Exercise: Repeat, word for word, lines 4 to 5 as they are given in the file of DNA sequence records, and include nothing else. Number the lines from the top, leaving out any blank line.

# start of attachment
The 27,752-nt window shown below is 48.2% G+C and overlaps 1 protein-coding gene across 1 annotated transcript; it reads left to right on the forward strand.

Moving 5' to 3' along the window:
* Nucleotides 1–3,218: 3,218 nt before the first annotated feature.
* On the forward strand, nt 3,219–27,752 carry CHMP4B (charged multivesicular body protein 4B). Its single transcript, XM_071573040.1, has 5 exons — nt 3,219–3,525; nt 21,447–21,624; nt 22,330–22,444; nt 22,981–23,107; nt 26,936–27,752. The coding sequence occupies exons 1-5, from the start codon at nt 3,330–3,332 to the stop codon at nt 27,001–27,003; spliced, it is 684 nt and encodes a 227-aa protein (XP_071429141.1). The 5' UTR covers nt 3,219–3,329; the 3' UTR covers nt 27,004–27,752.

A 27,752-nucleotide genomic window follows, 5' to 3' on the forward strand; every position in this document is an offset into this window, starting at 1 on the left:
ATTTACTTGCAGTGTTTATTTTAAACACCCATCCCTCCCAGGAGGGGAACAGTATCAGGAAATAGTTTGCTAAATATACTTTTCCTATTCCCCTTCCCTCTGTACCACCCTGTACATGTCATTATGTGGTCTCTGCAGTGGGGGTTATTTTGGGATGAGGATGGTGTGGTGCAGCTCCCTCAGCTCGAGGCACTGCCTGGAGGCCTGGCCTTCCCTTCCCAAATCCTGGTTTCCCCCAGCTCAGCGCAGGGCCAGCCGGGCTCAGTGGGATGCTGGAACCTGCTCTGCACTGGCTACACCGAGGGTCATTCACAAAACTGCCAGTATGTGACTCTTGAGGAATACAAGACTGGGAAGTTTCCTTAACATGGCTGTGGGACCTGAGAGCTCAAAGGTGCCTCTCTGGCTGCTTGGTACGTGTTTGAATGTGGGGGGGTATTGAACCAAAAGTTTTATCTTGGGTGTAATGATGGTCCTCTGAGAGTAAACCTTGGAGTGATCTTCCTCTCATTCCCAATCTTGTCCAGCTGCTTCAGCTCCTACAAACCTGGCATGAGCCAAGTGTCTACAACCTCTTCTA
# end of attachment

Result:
* On the forward strand, nt 3,219–27,752 carry CHMP4B (charged multivesicular body protein 4B). Its single transcript, XM_071573040.1, has 5 exons — nt 3,219–3,525; nt 21,447–21,624; nt 22,330–22,444; nt 22,981–23,107; nt 26,936–27,752. The coding sequence occupies exons 1-5, from the start codon at nt 3,330–3,332 to the stop codon at nt 27,001–27,003; spliced, it is 684 nt and encodes a 227-aa protein (XP_071429141.1). The 5' UTR covers nt 3,219–3,329; the 3' UTR covers nt 27,004–27,752.

A 27,752-nucleotide genomic window follows, 5' to 3' on the forward strand; every position in this document is an offset into this window, starting at 1 on the left: